“At Home With Monsters” has been a success beyond imagination. By August 31st, in just a month of being open to the public, the exhibition was headed for 50,000 visitors, and sold out signs have been popping up early on the LACMA box offices, even on weekdays. This project has been rewarding to those involved, Britt Salvesen states. “Guillermo is a super generous, intelligent guy. And even though he’s obviously always busy with one and other projects, when we worked together focusing on this, he brought attention and good ideas, and fun! It’s been really great”.
Does she have a favorite piece of artwork, after working on this exhibit for so long? Even though there are so much that Salvesen couldn’t pick one during our conversation, she seemed to have been very impressed by the aforementioned literary sculptures. “I think as an experience within the exhibition, the lifesize sculpture figures of H.P. Lovecraft, Edgar Allan Poe, and the Frankenstein creature are going to be really powerful and amazing. These are kind of Guillermo’s friends that he lives with in his house. To share those with a big audience is very generous of him, and I think they will be sparking a lot of interest. In fact, people will come away with a good reading list because of his love of literature”.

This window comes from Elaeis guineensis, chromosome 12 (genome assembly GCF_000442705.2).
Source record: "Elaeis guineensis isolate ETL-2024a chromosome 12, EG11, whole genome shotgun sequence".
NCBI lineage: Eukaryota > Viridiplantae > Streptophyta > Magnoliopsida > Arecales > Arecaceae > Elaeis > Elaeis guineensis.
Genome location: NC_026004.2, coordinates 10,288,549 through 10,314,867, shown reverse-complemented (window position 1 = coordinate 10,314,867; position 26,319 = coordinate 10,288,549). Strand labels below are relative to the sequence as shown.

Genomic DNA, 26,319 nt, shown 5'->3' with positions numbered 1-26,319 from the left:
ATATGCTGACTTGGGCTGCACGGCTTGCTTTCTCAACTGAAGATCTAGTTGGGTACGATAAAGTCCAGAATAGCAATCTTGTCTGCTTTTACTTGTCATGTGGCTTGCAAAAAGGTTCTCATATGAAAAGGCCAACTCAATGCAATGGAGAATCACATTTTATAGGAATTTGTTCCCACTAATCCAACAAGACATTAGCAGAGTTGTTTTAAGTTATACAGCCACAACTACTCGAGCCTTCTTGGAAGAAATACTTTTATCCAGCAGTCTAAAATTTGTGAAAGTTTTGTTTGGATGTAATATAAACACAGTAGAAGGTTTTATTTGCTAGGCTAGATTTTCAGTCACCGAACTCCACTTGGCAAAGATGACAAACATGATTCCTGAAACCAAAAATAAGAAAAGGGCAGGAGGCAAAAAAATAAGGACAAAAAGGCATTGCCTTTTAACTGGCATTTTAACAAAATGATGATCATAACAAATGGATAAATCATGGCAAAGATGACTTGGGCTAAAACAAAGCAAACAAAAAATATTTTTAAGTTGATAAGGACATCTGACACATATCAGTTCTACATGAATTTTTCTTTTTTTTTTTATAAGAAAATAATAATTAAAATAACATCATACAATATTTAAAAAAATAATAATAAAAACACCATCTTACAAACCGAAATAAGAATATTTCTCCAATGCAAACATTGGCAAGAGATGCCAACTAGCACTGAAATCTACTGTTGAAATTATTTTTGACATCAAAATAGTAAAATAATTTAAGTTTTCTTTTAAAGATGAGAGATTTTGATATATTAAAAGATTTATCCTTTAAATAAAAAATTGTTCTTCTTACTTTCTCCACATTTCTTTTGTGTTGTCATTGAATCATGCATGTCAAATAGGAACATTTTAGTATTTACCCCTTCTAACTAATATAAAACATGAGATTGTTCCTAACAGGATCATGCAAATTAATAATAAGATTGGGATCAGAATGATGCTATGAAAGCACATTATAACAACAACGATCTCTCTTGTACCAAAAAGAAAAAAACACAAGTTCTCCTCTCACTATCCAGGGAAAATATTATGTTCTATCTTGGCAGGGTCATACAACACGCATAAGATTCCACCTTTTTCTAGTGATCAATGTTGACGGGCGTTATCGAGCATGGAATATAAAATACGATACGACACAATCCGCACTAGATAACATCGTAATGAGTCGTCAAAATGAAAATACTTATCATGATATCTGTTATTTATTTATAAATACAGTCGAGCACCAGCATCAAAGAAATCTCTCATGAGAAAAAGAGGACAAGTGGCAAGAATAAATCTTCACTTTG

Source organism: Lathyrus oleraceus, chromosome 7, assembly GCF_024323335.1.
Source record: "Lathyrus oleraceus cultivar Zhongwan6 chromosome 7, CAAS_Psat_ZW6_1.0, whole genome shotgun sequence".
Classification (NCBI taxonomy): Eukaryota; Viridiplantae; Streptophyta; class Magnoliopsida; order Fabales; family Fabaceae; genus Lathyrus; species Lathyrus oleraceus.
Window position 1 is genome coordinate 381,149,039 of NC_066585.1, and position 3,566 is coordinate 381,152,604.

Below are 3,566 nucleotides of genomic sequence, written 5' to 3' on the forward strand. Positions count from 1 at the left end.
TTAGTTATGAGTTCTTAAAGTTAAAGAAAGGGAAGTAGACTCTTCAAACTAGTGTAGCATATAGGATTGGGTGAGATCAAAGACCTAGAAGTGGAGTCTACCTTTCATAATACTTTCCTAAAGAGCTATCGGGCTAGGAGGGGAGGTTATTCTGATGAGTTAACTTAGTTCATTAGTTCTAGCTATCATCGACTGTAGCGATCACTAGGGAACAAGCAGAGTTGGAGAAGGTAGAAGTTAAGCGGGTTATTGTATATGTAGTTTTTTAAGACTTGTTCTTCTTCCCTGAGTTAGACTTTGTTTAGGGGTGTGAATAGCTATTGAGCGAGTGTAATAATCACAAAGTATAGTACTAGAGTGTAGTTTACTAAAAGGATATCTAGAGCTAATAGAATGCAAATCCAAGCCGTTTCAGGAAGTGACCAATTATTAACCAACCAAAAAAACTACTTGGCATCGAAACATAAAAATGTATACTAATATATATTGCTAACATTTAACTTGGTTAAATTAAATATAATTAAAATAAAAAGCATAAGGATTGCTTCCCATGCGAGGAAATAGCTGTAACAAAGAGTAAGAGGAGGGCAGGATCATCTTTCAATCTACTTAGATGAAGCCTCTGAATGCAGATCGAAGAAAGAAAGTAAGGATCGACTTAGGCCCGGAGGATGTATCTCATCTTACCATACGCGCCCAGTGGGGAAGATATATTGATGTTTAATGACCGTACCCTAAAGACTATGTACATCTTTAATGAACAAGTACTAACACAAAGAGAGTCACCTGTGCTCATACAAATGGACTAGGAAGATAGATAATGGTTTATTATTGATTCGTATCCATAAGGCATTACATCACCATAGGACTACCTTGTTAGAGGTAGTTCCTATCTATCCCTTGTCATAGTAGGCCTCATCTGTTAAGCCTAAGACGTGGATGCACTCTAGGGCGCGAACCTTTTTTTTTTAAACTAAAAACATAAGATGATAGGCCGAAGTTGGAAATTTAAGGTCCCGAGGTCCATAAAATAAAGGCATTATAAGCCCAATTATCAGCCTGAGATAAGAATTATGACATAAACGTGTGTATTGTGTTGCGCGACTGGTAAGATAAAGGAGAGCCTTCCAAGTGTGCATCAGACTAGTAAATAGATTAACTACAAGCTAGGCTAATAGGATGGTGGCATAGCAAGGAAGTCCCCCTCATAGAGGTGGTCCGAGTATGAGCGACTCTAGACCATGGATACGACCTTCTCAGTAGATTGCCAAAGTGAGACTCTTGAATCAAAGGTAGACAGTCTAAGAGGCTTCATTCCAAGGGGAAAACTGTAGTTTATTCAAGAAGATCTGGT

“Guillermo del Toro: At Home With Monsters” will be open to the public at LACMA until November 27th. After that it will travel to the Minneapolis Institute of Art, where it will be open from February 26th to May 21st, 2017, and the final stop for this leg of the tour will be the Art Gallery of Ontario, in Toronto, from September 30th, 2017 through January 7th, 2018. Guillermo del Toro has said on Twitter that possible next stops for the exhibit are Mexico City, Barcelona, Paris, and New York.